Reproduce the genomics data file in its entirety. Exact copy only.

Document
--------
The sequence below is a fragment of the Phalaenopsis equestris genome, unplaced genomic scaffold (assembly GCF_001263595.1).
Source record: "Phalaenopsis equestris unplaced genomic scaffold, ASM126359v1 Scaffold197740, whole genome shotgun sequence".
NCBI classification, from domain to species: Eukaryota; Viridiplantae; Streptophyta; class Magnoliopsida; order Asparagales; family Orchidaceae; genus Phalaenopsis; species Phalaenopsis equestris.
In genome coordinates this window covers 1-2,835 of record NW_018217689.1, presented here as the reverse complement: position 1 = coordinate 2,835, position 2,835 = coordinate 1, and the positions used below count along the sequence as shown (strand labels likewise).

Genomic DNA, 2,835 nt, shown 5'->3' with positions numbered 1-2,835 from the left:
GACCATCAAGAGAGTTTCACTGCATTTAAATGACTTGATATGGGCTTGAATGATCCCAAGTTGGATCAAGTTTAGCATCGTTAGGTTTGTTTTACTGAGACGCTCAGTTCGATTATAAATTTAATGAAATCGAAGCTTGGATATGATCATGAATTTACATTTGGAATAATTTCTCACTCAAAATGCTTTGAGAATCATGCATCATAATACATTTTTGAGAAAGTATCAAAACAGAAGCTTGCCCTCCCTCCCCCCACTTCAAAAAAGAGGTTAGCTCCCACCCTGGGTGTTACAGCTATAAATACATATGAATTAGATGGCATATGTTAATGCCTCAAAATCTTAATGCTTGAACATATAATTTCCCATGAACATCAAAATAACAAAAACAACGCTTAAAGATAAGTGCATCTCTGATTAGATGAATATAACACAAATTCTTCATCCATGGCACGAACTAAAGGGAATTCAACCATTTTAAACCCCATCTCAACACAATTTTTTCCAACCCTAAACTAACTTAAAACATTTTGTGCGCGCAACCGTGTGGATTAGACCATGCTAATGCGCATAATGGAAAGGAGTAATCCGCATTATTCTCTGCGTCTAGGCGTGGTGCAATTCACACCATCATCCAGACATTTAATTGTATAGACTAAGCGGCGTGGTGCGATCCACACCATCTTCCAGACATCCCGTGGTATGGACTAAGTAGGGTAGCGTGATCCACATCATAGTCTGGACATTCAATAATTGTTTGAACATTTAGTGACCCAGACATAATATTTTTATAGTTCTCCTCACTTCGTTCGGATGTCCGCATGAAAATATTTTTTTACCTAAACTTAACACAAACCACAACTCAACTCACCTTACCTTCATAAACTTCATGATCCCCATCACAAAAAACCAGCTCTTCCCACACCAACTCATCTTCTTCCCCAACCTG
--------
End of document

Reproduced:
The sequence below is a fragment of the Phalaenopsis equestris genome, unplaced genomic scaffold (assembly GCF_001263595.1).
Source record: "Phalaenopsis equestris unplaced genomic scaffold, ASM126359v1 Scaffold197740, whole genome shotgun sequence".
NCBI classification, from domain to species: Eukaryota; Viridiplantae; Streptophyta; class Magnoliopsida; order Asparagales; family Orchidaceae; genus Phalaenopsis; species Phalaenopsis equestris.
In genome coordinates this window covers 1-2,835 of record NW_018217689.1, presented here as the reverse complement: position 1 = coordinate 2,835, position 2,835 = coordinate 1, and the positions used below count along the sequence as shown (strand labels likewise).

Genomic DNA, 2,835 nt, shown 5'->3' with positions numbered 1-2,835 from the left:
GACCATCAAGAGAGTTTCACTGCATTTAAATGACTTGATATGGGCTTGAATGATCCCAAGTTGGATCAAGTTTAGCATCGTTAGGTTTGTTTTACTGAGACGCTCAGTTCGATTATAAATTTAATGAAATCGAAGCTTGGATATGATCATGAATTTACATTTGGAATAATTTCTCACTCAAAATGCTTTGAGAATCATGCATCATAATACATTTTTGAGAAAGTATCAAAACAGAAGCTTGCCCTCCCTCCCCCCACTTCAAAAAAGAGGTTAGCTCCCACCCTGGGTGTTACAGCTATAAATACATATGAATTAGATGGCATATGTTAATGCCTCAAAATCTTAATGCTTGAACATATAATTTCCCATGAACATCAAAATAACAAAAACAACGCTTAAAGATAAGTGCATCTCTGATTAGATGAATATAACACAAATTCTTCATCCATGGCACGAACTAAAGGGAATTCAACCATTTTAAACCCCATCTCAACACAATTTTTTCCAACCCTAAACTAACTTAAAACATTTTGTGCGCGCAACCGTGTGGATTAGACCATGCTAATGCGCATAATGGAAAGGAGTAATCCGCATTATTCTCTGCGTCTAGGCGTGGTGCAATTCACACCATCATCCAGACATTTAATTGTATAGACTAAGCGGCGTGGTGCGATCCACACCATCTTCCAGACATCCCGTGGTATGGACTAAGTAGGGTAGCGTGATCCACATCATAGTCTGGACATTCAATAATTGTTTGAACATTTAGTGACCCAGACATAATATTTTTATAGTTCTCCTCACTTCGTTCGGATGTCCGCATGAAAATATTTTTTTACCTAAACTTAACACAAACCACAACTCAACTCACCTTACCTTCATAAACTTCATGATCCCCATCACAAAAAACCAGCTCTTCCCACACCAACTCATCTTCTTCCCCAACCTG